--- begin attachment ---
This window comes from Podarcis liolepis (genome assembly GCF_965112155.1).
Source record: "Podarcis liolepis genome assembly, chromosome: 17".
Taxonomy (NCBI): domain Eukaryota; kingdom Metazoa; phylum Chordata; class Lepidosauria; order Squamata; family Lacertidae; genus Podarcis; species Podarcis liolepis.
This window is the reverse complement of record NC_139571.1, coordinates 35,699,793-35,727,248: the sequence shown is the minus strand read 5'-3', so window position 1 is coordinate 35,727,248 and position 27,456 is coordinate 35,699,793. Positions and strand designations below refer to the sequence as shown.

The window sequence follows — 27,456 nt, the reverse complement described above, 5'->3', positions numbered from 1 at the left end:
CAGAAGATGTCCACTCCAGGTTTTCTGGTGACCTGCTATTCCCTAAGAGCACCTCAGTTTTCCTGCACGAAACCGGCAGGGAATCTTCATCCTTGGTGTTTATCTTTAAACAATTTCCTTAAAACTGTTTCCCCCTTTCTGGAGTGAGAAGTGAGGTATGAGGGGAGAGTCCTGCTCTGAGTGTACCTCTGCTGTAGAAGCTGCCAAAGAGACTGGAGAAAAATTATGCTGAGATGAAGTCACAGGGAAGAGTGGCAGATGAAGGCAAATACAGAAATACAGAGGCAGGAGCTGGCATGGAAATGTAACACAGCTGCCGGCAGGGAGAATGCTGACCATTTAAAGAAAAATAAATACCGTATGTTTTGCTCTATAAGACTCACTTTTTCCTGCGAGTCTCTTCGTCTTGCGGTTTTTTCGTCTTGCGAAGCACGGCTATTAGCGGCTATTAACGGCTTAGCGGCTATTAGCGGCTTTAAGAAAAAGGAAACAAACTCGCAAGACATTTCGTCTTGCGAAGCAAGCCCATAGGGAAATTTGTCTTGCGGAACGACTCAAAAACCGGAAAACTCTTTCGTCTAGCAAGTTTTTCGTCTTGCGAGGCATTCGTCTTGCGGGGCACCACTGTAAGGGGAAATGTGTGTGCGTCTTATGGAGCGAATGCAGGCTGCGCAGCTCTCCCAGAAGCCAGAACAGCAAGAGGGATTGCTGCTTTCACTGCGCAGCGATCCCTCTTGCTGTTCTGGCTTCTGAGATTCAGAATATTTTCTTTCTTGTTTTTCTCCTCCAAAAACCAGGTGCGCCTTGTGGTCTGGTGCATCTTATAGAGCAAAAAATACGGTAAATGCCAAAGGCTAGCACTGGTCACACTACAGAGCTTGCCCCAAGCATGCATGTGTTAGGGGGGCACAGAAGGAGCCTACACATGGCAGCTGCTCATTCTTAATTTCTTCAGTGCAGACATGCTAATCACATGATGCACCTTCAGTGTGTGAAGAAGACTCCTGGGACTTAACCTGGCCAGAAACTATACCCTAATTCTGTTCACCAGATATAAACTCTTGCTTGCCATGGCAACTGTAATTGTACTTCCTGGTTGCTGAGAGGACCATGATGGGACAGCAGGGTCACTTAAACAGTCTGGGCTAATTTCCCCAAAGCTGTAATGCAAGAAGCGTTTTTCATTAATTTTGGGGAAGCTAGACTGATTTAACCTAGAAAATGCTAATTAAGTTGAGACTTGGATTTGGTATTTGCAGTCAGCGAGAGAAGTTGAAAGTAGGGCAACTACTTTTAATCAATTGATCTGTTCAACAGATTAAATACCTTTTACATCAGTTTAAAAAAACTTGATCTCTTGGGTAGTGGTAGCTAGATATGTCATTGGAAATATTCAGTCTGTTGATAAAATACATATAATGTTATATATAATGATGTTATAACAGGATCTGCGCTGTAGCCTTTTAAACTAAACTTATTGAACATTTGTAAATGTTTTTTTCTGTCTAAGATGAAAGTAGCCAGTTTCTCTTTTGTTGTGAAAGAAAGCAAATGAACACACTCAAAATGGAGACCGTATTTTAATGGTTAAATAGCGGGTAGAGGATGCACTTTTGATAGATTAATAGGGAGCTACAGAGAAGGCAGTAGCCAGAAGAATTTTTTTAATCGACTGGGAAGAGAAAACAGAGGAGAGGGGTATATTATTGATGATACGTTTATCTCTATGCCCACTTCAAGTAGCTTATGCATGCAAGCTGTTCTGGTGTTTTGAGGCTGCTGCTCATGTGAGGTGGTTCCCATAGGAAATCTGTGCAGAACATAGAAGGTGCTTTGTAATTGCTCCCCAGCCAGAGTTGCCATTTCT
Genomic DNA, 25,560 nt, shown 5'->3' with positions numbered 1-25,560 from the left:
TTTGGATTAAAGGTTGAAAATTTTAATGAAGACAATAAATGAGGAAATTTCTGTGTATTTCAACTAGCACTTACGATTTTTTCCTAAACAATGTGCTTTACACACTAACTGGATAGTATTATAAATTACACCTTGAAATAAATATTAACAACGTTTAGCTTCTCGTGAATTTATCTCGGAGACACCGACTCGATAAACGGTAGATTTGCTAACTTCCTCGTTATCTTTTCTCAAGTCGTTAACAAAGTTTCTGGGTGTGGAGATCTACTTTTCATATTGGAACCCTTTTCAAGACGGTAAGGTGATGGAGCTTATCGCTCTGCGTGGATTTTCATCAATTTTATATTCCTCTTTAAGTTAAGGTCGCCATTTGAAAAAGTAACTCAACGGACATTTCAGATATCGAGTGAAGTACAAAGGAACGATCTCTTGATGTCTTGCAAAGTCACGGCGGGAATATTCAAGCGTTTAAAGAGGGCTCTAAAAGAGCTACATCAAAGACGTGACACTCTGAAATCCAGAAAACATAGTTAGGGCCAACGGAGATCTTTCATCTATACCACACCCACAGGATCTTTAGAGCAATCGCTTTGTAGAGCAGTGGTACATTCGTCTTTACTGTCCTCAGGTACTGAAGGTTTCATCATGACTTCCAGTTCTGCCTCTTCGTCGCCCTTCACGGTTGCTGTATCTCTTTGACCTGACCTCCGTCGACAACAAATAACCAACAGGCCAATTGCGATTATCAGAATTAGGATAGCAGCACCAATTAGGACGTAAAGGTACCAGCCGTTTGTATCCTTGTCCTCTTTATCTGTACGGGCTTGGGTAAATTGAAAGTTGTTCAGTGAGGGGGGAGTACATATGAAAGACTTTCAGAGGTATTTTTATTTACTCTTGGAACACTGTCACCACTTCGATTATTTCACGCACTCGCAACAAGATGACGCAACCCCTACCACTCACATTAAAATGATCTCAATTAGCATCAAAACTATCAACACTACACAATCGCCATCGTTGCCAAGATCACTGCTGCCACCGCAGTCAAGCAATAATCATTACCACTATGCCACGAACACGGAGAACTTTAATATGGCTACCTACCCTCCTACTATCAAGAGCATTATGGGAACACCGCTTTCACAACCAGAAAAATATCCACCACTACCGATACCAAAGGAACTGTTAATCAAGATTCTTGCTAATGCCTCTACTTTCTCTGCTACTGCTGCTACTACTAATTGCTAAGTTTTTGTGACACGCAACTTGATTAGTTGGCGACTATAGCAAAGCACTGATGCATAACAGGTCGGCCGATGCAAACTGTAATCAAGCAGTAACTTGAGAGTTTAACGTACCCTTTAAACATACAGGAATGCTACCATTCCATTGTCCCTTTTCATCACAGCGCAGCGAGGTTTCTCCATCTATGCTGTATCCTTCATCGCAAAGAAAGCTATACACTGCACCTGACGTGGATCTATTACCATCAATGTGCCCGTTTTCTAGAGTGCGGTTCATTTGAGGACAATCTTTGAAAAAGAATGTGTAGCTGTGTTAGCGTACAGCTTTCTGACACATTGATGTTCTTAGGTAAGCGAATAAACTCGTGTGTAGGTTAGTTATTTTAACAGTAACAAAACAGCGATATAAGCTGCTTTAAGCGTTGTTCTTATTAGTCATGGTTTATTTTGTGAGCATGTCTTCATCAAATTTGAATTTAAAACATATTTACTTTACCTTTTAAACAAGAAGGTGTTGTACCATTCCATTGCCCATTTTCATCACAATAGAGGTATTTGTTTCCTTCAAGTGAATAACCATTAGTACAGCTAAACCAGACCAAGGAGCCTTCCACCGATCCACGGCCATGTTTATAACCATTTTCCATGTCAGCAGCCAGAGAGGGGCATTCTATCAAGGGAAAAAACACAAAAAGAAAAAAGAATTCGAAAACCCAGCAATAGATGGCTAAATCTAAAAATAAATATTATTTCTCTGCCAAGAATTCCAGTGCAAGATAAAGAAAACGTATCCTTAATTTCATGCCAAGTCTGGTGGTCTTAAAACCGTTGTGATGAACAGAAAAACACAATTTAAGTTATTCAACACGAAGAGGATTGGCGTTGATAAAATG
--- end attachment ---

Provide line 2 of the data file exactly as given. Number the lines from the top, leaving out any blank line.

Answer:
Source record: "Podarcis liolepis genome assembly, chromosome: 17".